Take the 2-minute tour ×
Stack Overflow is a question and answer site for professional and enthusiast programmers. It's 100% free, no registration required.

I have three tables:

`MEMBERS`
with
`NAME` varchar(24) UNIQUE KEY

`LAST_LOGGED_IN` int(11) - It is a timestamp!

`HOMES`
with
`OWNER` varchar(24) 

`CARS`
with
`OWNER` varchar(24)

I use InnoDB for these tables, now my actual question is: How do I remove rows within all the tables if the UNIX_TIMESTAMP()-MEMBERS.LAST_LOGGED_IN > 864000?

I'm trying to remove inactive members' rows, and this is the hardest thing yet. I have about 40K rows, and increasing. I clean it regularly with DELETE FROM MEMBERS WHERE UNIX_TIMESTAMP()-LAST_LOGGED_IN> 864000

Any of your help would be extremely grateful! Thanks!!

share|improve this question
    
Good first question. –  slm Dec 23 '12 at 3:00

2 Answers 2

up vote 1 down vote accepted

If you have already removed rows from the MEMBERS table, and you want to remove the rows from the other two tables where the value of the OWNER column does not match a NAME value from any row in the MEMBERS table:

DELETE h.*
  FROM `HOMES` h
  LEFT
  JOIN `MEMBERS` m 
    ON m.`NAME` = h.`OWNER`
 WHERE m.`NAME` IS NULL

DELETE c.*
  FROM `CARS` c
  LEFT
  JOIN `MEMBERS` m 
    ON m.`NAME` = c.`OWNER`
 WHERE m.`NAME` IS NULL

(N.B. these statements will also remove rows from the HOMES and CARS tables the OWNER column as a NULL value.)

I strongly recommend you to run a test of these statements using a SELECT before you run the DELETE. (Replace the keyword DELETE with the keyword SELECT, i.e.

-- DELETE h.*
SELECT h.*
  FROM `HOMES` h
  LEFT
  JOIN `MEMBERS` m 
    ON m.`NAME` = h.`OWNER`
 WHERE m.`NAME` IS NULL

Going forward, if you want to keep these tables "in sync", you may consider defining FOREIGN KEY constraints with the ON CASCADE DELETE option.

Or, you can use a DELETE statement that removes rows from all three tables:

DELETE m.*, h.*, c.*
  FROM `MEMBERS` m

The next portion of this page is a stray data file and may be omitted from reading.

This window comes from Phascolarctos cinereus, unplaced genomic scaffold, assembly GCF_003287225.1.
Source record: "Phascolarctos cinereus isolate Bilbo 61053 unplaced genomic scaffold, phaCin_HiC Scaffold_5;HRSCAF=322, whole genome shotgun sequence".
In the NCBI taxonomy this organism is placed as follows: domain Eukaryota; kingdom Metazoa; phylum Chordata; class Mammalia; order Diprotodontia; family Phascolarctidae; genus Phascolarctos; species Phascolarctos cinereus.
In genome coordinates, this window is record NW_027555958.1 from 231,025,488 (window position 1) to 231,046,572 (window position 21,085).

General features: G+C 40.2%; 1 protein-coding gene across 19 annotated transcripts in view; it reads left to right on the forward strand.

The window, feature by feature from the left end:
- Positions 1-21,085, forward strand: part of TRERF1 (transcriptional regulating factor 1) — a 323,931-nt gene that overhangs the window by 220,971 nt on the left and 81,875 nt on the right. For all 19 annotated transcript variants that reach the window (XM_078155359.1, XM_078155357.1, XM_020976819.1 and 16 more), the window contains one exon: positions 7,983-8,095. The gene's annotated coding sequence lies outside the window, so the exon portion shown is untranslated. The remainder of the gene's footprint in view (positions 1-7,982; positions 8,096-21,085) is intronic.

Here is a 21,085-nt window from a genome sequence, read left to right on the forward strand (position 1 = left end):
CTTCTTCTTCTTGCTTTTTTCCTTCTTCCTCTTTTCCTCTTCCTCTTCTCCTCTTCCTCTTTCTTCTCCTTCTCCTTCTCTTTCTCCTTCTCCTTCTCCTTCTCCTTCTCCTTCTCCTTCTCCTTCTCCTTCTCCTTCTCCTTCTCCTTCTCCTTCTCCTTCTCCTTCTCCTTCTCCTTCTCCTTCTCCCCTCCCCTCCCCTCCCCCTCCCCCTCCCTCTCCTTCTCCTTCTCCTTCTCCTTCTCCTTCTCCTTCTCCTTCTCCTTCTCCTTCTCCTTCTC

LEFT
  JOIN `HOMES` h
    ON h.`OWNER` = m.`NAME`
  LEFT
  JOIN `CARS` c
    ON c.`OWNER` = m.`NAME`
 WHERE UNIX_TIMESTAMP()-m.`LAST_LOGGED_IN` > 864000

(N.B. the predicate there cannot make use of an index on the LAST_LOGGED_IN column. An equivalent predicate with a reference to the "bare" column will be able to use an index.

WHERE m.`LAST_LOGGED_IN` < UNIX_TIMESTAMP()-864000

or an equivalent:

WHERE m.`LAST_LOGGED_IN` < UNIX_TIMESTAMP(NOW() - INTERVAL 10 DAY)

For best performance, you would need indexes on both HOMES and CARS with a leading column of OWNER, e.g.

... ON `HOMES` (`OWNER`)
... ON `CARS` (`OWNER`) 
share|improve this answer
    
Very detailed. Thanks. –  Lorenc Jan 12 '13 at 2:15

I don't use InnoDB so I had to look it up, but it does appear to support Referential Integrity. If you set relationships and then turn on ON DELETE CASCADE, the database itself will enforce the rules... i.e., when you delete a Member, the DBMS will take care of deleting the associated Homes and Cars.

See here and here, they might help.

share|improve this answer
    
There are likely existing "orphan" rows in HOMES and CARS (given that the OP is already running deletes on the MEMBERS tables. In order to define a foreign key constraint (for InnoDB), the existing "orphan" rows in the child tables (orphaned by previous deletes from the parent) will need to be deleted, or have the member_id column set to NULL. –  spencer7593 Dec 27 '12 at 17:18

Your Answer

 
discard

By posting your answer, you agree to the privacy policy and terms of service.

Not the answer you're looking for? Browse other questions tagged or ask your own question.